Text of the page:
Multidrug-Resistant Gram-Negative Bacterial Infections: Are you Ready for the Challenge?

Author(s): Daniel Curcio.

Journal Name: Current Clinical Pharmacology

Volume 9 , Issue 1 , 2014


Paralleling the developments in Gram-positive bacteria, infections caused by multidrug-resistant (MDR) Gramnegative bacilli have become a growing challenge. The most important resistance problems are encountered in Enterobacteriaceae, Pseudomonas aeruginosa and Acinetobacter spp., with increasing trends observed for all major anti- Gram-negative agents (beta-lactams, fluoroquinolones and aminoglycosides). A matter of major concern is the emergence of new beta-lactamases capable of degrading the expanded-spectrum cephalosporins and/or carbapenems, such as the extended-spectrum beta-lactamases (ESBLs) and the carbapenemases (ie. KPC, NDM and other metallo-β; -lactamases).

This paper reviews the evidence in the published literature of the pharmacokinetic/pharmacodynamic profile, clinical efficacy of new antimicrobial agents, against MDR- Gram-negative pathogens, such us: i-new carbapenems (doripenem, biapenem, panipenem, tonopenem, FSI-1686); ii-new cephalosporins (ceftaroline, ceftobiprole); iii-tigecycline; and iv- β- lactamases inhibitors (BLI-489, Ro 48-1220, ME 1071, aviactam [NXL104]).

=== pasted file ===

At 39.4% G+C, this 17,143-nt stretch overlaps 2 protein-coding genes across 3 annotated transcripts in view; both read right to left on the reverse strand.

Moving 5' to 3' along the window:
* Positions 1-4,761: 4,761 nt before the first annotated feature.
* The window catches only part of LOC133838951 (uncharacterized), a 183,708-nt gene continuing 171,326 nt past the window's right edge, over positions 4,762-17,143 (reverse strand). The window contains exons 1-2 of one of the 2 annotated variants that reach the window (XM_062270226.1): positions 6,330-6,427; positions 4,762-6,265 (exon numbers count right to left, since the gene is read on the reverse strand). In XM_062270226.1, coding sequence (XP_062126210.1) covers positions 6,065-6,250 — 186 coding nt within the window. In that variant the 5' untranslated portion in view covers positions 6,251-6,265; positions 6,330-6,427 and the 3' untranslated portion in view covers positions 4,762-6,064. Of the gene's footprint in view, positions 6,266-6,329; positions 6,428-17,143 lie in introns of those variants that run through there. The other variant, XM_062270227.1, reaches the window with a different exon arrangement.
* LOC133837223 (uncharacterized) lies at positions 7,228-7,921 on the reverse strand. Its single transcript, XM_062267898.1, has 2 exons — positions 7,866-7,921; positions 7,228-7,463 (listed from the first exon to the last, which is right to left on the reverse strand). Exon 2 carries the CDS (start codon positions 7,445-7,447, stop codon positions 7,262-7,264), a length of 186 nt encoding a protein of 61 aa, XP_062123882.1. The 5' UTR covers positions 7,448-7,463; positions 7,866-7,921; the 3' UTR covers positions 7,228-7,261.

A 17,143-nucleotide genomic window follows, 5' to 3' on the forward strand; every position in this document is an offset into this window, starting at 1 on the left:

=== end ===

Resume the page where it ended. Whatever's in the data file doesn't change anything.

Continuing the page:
Keywords: Carbapenems, cephalosporins, gram-negative, multidrug-resistance, tigecycline, β-lactamases inhibitors.

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Article Details

Year: 2014
Page: [27 - 38]
Pages: 12
DOI: 10.2174/15748847113089990062

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